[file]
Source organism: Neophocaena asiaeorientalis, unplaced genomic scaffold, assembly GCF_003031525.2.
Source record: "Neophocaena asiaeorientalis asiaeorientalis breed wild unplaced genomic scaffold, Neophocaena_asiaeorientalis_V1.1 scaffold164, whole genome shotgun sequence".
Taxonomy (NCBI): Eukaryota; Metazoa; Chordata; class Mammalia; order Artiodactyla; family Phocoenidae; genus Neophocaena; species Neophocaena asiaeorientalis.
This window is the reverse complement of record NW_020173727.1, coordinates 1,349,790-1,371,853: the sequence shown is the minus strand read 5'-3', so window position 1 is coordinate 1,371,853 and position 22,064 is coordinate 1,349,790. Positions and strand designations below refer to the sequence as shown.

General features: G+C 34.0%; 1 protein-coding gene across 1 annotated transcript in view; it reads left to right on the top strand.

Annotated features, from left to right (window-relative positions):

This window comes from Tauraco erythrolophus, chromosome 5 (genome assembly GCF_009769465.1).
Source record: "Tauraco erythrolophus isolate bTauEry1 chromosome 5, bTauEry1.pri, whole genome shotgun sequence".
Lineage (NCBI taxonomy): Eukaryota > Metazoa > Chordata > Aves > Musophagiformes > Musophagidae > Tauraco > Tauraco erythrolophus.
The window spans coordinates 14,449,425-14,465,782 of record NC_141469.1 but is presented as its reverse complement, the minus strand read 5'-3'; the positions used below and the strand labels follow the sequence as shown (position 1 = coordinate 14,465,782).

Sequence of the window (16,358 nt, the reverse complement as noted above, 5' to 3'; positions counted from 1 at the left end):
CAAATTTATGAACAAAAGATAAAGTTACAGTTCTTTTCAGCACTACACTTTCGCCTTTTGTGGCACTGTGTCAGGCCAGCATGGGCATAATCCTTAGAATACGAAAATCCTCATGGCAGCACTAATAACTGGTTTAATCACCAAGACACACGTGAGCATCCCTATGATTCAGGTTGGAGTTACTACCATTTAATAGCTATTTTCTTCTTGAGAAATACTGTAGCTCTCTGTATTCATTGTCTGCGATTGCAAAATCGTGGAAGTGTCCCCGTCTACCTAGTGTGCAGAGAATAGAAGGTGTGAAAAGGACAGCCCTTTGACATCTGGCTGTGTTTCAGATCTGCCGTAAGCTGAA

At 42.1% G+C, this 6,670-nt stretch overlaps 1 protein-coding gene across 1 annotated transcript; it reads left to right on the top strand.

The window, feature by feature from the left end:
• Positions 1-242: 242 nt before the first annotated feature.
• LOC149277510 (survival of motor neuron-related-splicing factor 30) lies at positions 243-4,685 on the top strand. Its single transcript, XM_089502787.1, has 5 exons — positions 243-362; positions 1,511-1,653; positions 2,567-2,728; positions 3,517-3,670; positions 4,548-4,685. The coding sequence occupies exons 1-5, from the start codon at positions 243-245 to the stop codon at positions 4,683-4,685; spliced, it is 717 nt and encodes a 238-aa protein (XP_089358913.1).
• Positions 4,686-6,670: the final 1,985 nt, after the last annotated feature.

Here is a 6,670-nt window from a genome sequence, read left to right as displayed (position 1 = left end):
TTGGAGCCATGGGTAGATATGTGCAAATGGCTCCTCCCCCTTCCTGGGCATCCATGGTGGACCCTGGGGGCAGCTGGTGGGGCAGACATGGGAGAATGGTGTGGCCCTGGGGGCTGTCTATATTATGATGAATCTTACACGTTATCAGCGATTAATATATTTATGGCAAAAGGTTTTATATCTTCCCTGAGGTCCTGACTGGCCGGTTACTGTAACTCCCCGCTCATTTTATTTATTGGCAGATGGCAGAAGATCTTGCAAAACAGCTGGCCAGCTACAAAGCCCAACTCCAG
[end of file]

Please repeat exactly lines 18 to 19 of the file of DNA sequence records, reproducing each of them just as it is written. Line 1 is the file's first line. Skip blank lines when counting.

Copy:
Here is a 6,670-nt window from a genome sequence, read left to right as displayed (position 1 = left end):
TTGGAGCCATGGGTAGATATGTGCAAATGGCTCCTCCCCCTTCCTGGGCATCCATGGTGGACCCTGGGGGCAGCTGGTGGGGCAGACATGGGAGAATGGTGTGGCCCTGGGGGCTGTCTATATTATGATGAATCTTACACGTTATCAGCGATTAATATATTTATGGCAAAAGGTTTTATATCTTCCCTGAGGTCCTGACTGGCCGGTTACTGTAACTCCCCGCTCATTTTATTTATTGGCAGATGGCAGAAGATCTTGCAAAACAGCTGGCCAGCTACAAAGCCCAACTCCAG